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Quote:Although the dark does not record signal, it does record noise
Quote:background in statistical analysis of data just helped me to understand why it works as well as it does
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Quote:yeah, that's the guy.dark current is not noise. it's signal. unwanted signal, but not noise in the statistical sense. you should understand this since you seem to know something about statistics.after you register your lights, the dark signal is shifted around all over the place. a given pixel stack of the registered lights has dark signal from different sensor pixels! therefore it does not matter if it's difference in means or paired differences or whatever, because you're integrating different dark signal in each pixel stack.so the dark signal has been subtracted from each frame, but in a noisy fashion. this means that you've got some pixels where it was over-subtracted and some where it was under-subtracted. i don't see how you can hone in on the 'true' value of the dark signal at a given pixel location if you have shifted the dark signal all over the place before integration.please address this, because it is the flaw in your reasoning.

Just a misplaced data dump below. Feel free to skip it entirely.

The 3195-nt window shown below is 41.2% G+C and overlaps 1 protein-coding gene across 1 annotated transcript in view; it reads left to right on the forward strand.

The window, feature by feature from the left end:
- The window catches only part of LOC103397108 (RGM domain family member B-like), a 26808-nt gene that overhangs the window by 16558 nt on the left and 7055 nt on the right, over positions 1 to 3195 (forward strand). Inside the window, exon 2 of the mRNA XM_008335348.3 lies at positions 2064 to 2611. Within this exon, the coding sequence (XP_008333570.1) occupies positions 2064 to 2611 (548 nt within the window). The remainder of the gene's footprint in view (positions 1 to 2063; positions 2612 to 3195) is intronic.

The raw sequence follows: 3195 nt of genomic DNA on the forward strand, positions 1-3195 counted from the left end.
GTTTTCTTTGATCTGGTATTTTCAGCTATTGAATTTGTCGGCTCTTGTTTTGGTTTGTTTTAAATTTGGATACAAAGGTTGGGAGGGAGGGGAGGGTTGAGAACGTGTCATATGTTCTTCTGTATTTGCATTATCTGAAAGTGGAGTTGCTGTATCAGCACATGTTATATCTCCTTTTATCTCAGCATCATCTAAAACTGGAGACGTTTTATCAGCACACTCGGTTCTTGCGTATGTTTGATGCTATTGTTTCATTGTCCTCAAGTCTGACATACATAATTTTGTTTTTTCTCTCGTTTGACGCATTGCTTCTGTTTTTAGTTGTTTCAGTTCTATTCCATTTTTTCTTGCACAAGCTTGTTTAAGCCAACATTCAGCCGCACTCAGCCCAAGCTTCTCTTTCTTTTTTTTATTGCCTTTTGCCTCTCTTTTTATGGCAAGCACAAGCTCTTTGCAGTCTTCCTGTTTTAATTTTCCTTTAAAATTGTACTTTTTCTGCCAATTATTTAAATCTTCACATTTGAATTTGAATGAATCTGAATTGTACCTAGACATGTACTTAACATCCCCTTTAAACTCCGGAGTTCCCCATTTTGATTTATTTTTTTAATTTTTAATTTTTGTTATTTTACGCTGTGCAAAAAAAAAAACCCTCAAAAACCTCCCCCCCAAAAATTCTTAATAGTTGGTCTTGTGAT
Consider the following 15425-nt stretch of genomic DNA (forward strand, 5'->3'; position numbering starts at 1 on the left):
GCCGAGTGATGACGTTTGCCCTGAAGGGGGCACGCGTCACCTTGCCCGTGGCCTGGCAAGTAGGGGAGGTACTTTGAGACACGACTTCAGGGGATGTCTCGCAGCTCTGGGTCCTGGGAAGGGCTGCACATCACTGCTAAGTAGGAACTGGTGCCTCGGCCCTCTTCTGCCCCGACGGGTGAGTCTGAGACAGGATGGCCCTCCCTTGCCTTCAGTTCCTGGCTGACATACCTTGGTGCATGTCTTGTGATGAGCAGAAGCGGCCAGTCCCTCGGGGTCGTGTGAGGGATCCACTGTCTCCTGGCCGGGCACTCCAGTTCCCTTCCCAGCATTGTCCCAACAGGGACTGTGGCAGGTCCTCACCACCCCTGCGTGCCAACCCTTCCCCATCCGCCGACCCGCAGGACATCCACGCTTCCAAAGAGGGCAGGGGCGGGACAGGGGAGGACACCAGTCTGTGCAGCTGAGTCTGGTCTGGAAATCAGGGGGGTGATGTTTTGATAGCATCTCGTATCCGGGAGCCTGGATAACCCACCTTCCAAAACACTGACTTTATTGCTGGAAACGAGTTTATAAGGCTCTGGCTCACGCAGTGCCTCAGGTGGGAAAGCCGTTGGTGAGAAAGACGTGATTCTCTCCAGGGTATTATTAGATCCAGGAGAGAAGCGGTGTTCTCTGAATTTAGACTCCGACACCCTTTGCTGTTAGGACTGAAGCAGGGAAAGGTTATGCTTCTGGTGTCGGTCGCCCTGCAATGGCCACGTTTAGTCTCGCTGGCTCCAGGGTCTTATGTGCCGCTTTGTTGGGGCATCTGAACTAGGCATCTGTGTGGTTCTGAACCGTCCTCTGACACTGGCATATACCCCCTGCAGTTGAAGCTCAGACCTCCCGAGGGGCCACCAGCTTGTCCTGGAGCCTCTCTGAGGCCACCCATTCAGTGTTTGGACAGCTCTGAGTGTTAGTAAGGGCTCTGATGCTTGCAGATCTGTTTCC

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Quote:Dark has both 'signal' (or at least something predictable and/or constant) and noise. So anything you do to reduce Dark has a noise component that can't be eliminated (but can be reduced). How would one go about removing the Dark component in a noise-free manner?dave
Quote:Quote:dave Dark has both 'signal' (or at least something predictable and/or constant) and noise. So anything you do to reduce Dark has a noise component that can't be eliminated (but can be reduced). How would one go about removing the Dark component in a noise-free manner?as you say the uncertainty in the dark can not be totally eliminated, but it can be reduced dramatically......just like you do with your lights - you integrate a whole bunch of them so that you get down to the true value of the dark current at a given pixel location. you can also reject outlier pixels to clean up cosmic ray hits, etc.the dark signal in the light is noisy, but that's no reason to increase the noise in your calibrated sub by subtracting a noisy dark.